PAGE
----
Those sometimes obscure phrases that we use in everyday conversation. A lot of idioms originate from nautical and military origins, Shakespeare and Olde English pubs, or from life as it was known a century or more ago.
Cut and run
You’re an 18th century sea captain on a large schooner filled with spices and silks and jewels. You just dropped anchor along the coast and are about to let the crew go ashore. You look to the horizon and here comes a ship flying the Jolly Roger! You don’t waste a moment getting outta there. You slice the anchor rope and get a move on. You cut and run.
Armed to the teeth
The pirates bearing down on the schooner have the single-shot weapons of the day. And they each have a couple of them – stuffed into their belts, their vests, their pockets. In addition to the guns, they have a knife. Where to hold the knife? Open your mouth and bite down – armed to the teeth.
Mind your Ps and Qs
I found two explanations on this one.
From an old printer’s tenet. Back in the early days of printing presses, each letter of text had to be set up by hand. Since the letters in the press were reversed, the printer or typographer had to be careful not to confuse one letter for the other. He had to mind his Ps and Qs.
The more accepted historical meaning for this idiom (and one that’s a little more fun) dates back to ye Olde English pubs of yester-year. A bartender would use chalk and board to record the number of Pints (Ps) and Quarts (Qs) a patron had consumed. This chalkboard allowed said patrons to keep up with their tab, to not get too drunk to pay the tab, and prevented disagreements between bar and patron.
Can’t hold a candle to
Before electric lights, the expert would perform the task while a helper would hold the candle. The helper was non-skilled or less skilled.
Saved by the bell
Again, I found two really cool explanations on this one.
Boxing slang … a boxer who is in danger of losing a bout can be ‘saved’ from a beat down by the bell that marks the end of a round. There is a reference to this idiom in the Massachusetts newspaper The Fitchburg Daily Sentinel, February 1893: “Martin Flaherty defeated Bobby Burns in 32 rounds by a complete knockout. Half a dozen times Flaherty was saved by the bell in the earlier rounds.”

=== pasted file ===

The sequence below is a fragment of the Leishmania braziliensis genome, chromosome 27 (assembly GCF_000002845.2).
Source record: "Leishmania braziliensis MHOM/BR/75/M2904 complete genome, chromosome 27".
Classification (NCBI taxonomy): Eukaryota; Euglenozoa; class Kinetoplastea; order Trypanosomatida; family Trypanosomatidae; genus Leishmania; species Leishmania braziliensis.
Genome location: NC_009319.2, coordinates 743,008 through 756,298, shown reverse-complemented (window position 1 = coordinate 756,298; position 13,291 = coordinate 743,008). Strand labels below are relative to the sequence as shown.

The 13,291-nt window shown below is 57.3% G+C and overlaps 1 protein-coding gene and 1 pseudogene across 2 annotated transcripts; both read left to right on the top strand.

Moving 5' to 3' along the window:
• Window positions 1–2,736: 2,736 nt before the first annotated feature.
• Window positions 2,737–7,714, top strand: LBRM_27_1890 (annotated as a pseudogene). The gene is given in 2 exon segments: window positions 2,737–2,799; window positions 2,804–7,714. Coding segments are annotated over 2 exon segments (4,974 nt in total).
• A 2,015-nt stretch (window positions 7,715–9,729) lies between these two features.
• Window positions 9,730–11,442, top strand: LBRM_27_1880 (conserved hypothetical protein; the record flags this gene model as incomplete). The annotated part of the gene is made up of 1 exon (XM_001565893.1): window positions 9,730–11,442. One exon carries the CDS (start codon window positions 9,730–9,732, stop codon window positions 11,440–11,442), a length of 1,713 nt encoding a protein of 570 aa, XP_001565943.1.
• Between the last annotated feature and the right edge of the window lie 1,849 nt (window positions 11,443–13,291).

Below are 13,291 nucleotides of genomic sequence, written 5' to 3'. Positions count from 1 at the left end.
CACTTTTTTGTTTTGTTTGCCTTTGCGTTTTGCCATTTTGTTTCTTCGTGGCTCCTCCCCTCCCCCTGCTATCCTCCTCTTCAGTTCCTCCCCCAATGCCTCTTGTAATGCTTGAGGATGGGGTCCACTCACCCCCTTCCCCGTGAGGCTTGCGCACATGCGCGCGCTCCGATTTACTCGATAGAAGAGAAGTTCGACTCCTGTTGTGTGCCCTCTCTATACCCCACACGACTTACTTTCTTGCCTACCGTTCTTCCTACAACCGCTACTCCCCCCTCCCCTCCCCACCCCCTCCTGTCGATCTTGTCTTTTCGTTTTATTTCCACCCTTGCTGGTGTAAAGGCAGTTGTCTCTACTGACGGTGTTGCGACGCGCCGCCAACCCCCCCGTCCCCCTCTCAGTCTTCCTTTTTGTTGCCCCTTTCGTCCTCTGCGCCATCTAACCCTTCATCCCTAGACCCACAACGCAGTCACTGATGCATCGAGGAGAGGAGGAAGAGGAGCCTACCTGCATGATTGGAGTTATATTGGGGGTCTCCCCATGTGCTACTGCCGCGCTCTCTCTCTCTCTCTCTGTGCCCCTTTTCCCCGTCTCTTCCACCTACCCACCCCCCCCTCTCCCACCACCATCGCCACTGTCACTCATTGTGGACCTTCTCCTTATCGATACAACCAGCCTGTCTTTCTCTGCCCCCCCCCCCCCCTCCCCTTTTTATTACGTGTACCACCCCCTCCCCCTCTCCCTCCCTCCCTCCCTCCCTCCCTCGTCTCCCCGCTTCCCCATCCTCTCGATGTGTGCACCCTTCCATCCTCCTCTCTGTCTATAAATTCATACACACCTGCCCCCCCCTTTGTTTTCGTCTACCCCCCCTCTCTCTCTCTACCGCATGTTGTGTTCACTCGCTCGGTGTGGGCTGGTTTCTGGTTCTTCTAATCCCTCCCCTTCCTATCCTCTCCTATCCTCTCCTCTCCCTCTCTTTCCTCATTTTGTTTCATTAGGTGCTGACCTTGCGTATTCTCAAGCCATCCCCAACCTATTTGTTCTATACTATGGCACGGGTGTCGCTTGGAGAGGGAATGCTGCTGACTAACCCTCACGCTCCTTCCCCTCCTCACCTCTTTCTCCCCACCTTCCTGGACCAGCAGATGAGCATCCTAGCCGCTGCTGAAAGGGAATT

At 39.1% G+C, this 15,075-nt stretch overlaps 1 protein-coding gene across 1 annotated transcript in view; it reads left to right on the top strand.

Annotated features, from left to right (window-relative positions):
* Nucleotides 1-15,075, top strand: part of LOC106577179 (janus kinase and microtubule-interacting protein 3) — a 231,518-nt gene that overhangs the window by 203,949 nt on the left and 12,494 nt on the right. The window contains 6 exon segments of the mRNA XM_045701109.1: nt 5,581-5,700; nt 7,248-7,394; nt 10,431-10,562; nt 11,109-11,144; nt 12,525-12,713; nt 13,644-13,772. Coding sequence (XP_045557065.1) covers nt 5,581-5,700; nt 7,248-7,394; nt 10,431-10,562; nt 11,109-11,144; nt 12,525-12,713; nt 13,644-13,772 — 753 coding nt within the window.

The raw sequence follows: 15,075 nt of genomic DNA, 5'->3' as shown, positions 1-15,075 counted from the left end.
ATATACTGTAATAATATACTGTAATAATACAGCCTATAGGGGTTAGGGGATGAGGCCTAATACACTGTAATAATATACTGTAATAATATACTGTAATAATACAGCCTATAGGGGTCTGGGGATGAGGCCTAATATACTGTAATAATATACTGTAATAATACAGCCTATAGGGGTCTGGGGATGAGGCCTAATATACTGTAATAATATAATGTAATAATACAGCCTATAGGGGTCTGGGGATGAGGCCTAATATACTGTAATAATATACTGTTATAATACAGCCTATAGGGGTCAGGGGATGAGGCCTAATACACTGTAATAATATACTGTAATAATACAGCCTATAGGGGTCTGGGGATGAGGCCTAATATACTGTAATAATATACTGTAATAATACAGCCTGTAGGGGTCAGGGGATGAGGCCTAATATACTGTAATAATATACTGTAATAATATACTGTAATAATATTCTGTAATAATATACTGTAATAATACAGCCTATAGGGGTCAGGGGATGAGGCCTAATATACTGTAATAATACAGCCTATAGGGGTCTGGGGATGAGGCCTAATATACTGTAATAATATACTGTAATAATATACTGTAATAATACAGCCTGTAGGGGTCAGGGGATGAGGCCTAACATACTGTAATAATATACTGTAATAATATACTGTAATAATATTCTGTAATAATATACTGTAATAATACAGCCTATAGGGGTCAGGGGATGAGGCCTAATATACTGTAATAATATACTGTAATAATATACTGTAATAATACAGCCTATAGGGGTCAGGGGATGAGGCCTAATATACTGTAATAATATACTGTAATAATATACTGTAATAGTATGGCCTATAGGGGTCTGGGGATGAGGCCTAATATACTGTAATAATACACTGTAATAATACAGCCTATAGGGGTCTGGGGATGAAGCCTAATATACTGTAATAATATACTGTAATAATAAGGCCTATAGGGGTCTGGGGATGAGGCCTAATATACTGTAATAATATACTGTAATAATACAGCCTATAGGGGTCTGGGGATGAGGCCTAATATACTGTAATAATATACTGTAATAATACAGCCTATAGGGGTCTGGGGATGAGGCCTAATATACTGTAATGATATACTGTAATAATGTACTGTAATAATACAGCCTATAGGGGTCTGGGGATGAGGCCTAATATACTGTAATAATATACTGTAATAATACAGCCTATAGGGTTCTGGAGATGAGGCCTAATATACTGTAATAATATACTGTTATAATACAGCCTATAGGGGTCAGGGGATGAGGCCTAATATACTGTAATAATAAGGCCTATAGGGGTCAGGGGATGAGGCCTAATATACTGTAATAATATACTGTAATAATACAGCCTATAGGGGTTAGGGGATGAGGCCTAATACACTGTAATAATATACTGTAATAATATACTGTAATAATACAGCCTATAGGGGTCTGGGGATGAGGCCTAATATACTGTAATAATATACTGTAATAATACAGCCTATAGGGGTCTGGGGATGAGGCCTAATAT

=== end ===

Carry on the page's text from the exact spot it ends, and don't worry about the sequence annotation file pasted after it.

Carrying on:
Imagine being buried alive and having no means of communicating with those that are walking about the cemetery. A person would be buried, a string available or attached to a wrist. The string would be fed through the top of the coffin, through the dirt, and attached to a bell on top of the grave. The recently buried person would wake up, ring the bell, and be saved from an unpleasant death.
Hold your horses
Most accepted – the term originated from the men serving the artillery. These soldiers had horses. When the cannon went kaboom, the horses bolted and ran off. Thus, hold your horses was created.
This idiom is also attributed to the use of horse and carriage. Imagine the under-paid carriage driver, waiting at the curb, while Scarlett put the finishing touches on her petticoats; he was holding his horses, waiting.
Blow off steam
This idiom was frequently used when steam engines were the locomotion of the day. Blowing off steam prevents explosions by relieving the pressure in an engine or boiler by venting excess steam and pressure.
Busting your chops
It was en vogue at the turn of the century (the 1900 one) wearing long, bushy sideburns, called mutton chops or lamb chops. As I recall this was also popular in the 70s! Getting hit in the face was a bust in the chops.
Reading the riot act